Our team of eight, originally from Brazil, Colombia, India, Japan, USA, and UK, came to Ghana to support school feeding program. Not only the highly diverse nationalities, but also our various backgrounds make our team colorful, including consultants, engineer, banker, farmer, commodity trader, … Furthermore, we are working with four brilliant Ghanaian graduate students from GIMPA (Ghana Institution of Management and Public Administration), the biggest business school in Ghana. All twelve teammates have been attacking the project to analyze the value chain of Ghana School Feeding Program and find a way to make it sustainable.
In the first phase of our project, the team was split to four small teams and conducted fruitful field survey trips. Israel from GIMPA, Daniel, and I traveled around Greater Accra and Volta regions. Wherever we went, nobody recognized me as Japanese. People always believe that I was a Chinese and friendly said, sometimes screamed, “Chin chon chin, Chin chon chin!!” According to Israel, this phrase doesn’t mean anything but people just pretended to speak Chinese language. This experience reminds me so much that China GDP surpassed Japan last year.
After returning from the field trips, twelve team members got together again. We have been doing quite well, but there have occurred some small cultural battles. The first battle was for the comfortable temperature in the conference room. Right after frail Japanese set the air conditioning at 24 Celsius, tough Brazilian and Indian lowered the temperature to 17. Pitiful Japanese protected himself by wearing long sleeve jacket. Now they compromised at 20.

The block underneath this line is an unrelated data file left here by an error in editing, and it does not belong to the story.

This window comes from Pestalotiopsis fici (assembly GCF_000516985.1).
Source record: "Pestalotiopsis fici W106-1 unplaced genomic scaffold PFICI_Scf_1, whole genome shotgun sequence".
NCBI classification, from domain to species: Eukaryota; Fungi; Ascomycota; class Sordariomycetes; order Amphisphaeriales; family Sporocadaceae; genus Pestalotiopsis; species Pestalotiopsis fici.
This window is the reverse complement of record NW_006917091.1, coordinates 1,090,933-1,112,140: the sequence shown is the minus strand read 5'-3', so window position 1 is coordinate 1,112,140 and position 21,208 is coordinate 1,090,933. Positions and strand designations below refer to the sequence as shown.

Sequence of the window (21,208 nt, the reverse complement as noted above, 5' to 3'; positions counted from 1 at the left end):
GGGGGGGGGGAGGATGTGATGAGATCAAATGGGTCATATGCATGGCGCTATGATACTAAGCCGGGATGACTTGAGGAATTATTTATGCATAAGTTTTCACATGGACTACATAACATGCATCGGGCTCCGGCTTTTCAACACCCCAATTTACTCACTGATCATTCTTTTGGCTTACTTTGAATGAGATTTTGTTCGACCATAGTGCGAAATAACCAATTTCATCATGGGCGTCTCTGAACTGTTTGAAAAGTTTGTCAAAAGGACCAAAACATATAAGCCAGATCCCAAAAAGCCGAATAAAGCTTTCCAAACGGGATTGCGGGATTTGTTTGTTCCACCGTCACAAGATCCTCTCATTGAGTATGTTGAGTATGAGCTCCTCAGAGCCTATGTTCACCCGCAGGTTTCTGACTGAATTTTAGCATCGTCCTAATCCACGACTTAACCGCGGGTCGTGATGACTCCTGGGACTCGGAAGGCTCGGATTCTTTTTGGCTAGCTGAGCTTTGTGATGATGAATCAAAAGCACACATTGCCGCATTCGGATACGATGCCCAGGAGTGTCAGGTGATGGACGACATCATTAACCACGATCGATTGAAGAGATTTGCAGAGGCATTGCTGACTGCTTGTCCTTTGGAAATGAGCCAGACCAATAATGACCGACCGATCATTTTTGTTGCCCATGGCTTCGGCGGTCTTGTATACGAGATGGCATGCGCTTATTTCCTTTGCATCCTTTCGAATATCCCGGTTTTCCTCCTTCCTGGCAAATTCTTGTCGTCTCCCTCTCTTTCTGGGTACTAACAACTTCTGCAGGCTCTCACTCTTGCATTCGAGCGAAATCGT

Another battle occurred while the complicated task of developing costing tool got the team highly frustrated. Suddenly, the Colombian and Indian began bear knuckle boxing. Everybody felt relieved when it turned out not to have been done seriously.
Although having witnessed those battles, we have been working very hard and doing well overall. I believe that our final presentation and report will be very valuable to our client.
Tonight I am sure that I will again dream the dream, in which school children make fun of me, saying “Chin chon chin, Chin chon chin!!”